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CASE 14.1

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A 14-year-old male presents to your clinic with his mother for a routine well-child examination. The patient's mother has some questions about puberty. Her son enjoys playing sports and she is concerned that he may be too small to play football. The past medical history is unremarkable.

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Question 14.1.1 Which of the following can you tell the mother will likely be the first sign of puberty in this boy?

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A) Increase in penile length.

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B) Enlargement of the testes.

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C) Deepening of the voice.

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D) Rapid increase in linear growth.

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E) Coarsening of pubic hair.

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Answer 14.1.1 The correct answer is "B." Increase in the volume of the testes is the first sign of pubertal development in boys. The age of onset of puberty in the past was 12 years (range 10–14), but recent studies have shown that the mean age of onset is now 1.5 to 2 years earlier than these historical norms. In a study including more than 4,000 healthy boys, the mean age for entering puberty was 10.14 years for Caucasian boys, 10.04 years for Hispanic boys, and 9.14 years for African-American boys. "E" is of special note. While pubic hair appears shortly after the onset of puberty, it is initially long and straight and not in a mature distribution. Coarsening of the pubic hair is a more advanced pubertal stage, occurring approximately 1.5 years after the onset of puberty; an increase in penile length occurs simultaneously. The maximal growth spurt occurs approximately 2 years after the onset of puberty. Changing of the voice is a secondary hormonal effect that is quite variable in nature.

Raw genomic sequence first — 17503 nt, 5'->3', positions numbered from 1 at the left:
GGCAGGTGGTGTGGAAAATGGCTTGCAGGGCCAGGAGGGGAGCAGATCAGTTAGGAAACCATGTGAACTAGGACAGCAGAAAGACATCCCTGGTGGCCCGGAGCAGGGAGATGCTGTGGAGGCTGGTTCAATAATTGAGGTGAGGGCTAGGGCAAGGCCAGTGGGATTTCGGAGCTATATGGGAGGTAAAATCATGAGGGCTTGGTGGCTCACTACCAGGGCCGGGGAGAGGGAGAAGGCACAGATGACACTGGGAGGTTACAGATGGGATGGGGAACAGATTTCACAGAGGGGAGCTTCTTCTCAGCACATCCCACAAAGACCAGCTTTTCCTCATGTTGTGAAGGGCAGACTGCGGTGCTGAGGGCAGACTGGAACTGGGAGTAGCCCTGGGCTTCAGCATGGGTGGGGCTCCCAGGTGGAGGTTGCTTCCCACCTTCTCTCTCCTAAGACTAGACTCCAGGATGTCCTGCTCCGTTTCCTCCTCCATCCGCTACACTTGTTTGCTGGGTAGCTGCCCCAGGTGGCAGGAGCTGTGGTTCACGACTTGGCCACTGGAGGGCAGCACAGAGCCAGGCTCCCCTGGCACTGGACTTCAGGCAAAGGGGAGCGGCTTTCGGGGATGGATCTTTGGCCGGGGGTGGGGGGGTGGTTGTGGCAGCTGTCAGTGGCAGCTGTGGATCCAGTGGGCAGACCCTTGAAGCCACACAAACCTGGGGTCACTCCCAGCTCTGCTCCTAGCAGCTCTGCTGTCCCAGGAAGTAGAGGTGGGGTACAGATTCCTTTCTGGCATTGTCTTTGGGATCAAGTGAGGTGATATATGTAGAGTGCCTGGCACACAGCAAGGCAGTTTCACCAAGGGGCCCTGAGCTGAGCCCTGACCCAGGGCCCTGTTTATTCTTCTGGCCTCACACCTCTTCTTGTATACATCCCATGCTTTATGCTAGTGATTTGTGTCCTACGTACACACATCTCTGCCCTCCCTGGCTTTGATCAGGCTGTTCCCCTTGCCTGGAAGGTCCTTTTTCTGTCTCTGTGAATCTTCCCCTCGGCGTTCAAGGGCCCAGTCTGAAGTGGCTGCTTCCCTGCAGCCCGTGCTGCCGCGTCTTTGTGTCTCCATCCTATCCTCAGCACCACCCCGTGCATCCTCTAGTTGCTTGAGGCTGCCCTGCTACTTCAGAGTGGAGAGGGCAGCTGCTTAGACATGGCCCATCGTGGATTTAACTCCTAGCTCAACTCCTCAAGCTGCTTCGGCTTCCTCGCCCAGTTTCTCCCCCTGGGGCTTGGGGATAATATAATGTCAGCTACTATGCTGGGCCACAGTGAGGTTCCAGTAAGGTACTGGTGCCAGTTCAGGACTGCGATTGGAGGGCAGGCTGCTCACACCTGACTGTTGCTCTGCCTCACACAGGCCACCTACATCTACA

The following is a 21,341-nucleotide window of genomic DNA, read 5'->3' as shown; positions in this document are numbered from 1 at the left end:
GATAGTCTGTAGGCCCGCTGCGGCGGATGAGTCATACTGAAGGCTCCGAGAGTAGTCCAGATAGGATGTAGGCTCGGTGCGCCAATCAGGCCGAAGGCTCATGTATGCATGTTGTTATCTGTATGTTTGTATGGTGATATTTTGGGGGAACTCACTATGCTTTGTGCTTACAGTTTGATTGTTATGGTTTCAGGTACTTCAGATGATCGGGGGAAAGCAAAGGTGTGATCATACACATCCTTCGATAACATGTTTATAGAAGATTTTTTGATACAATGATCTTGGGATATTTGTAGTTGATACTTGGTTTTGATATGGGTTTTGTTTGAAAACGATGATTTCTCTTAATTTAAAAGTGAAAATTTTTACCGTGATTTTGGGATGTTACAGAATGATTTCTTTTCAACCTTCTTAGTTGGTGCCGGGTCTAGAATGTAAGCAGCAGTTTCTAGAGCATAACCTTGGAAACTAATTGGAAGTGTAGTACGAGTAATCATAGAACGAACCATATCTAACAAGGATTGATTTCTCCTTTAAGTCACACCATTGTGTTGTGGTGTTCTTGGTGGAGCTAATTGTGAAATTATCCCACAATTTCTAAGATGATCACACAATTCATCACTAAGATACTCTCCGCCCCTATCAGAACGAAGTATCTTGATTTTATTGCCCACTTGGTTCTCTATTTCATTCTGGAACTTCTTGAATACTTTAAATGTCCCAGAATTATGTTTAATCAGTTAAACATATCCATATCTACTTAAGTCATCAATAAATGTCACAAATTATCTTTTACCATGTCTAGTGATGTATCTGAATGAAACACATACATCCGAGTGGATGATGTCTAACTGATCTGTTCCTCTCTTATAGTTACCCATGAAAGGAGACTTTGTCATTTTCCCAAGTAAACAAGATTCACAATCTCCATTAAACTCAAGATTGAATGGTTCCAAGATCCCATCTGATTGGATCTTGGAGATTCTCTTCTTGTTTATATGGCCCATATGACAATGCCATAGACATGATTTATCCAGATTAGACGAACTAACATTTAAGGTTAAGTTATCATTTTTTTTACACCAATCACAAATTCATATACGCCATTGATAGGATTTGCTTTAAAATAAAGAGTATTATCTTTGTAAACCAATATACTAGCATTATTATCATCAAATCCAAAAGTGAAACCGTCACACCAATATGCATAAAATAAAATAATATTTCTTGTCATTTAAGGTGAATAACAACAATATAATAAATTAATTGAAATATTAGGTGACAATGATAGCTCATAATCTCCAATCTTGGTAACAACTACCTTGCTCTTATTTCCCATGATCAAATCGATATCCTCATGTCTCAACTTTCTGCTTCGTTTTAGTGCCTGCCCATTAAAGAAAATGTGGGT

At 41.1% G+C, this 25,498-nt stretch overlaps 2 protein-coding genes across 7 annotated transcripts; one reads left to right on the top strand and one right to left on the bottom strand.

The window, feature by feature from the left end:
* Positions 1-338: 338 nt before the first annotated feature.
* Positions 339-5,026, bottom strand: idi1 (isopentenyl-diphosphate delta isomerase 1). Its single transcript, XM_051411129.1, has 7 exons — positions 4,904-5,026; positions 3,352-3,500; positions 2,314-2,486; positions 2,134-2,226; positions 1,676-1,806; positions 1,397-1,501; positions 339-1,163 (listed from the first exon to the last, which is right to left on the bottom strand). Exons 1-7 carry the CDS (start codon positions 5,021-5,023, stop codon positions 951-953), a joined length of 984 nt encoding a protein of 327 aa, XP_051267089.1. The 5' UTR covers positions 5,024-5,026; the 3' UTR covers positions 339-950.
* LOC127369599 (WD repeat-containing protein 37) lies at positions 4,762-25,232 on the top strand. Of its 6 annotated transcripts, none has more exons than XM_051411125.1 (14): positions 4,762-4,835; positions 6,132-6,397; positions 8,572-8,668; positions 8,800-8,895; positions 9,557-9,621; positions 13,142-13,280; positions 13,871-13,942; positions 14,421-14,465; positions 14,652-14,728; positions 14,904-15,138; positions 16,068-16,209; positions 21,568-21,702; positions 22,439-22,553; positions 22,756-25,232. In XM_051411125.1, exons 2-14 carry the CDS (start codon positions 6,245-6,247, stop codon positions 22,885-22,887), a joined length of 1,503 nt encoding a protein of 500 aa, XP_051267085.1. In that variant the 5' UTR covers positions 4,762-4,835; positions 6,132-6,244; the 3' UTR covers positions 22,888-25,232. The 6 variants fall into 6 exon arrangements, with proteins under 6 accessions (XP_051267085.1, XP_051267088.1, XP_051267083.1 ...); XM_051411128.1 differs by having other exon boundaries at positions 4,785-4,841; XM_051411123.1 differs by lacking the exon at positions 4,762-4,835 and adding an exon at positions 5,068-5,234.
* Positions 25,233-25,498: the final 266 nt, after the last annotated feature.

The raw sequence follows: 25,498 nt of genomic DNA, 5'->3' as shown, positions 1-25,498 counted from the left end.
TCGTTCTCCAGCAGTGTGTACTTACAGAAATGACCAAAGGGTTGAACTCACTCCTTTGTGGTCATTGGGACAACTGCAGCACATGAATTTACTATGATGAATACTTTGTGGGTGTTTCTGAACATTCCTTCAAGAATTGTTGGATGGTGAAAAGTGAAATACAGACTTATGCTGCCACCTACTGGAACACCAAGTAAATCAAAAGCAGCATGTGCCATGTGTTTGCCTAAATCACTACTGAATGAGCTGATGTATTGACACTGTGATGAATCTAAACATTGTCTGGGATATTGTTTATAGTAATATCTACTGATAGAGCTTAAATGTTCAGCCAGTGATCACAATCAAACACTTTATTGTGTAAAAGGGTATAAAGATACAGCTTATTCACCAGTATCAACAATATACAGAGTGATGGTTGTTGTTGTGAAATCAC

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From the mother, you learn that the patient's father began going through puberty during high school, and he did not reach his adult height until he was in college at about age 20. The patient's father is 5′ 10″ tall (∼178 cm). The mother is 5′ 3″ tall (∼160 cm). Physical examination reveals that your patient is Tanner stage I for genitalia and pubic hair. His height and weight continue to track along their previously established curves on the growth chart, both at approximately the fifth percentile. The remainder of the examination is unremarkable.

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Question 14.1.2 What is your next step in evaluation of this patient's short stature?

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A) Obtain hand radiographs to assess bone age.

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B) Draw blood to test for growth hormone and testosterone levels.

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C) Obtain an endocrinology consult.

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D) Order computed tomography (CT) ...

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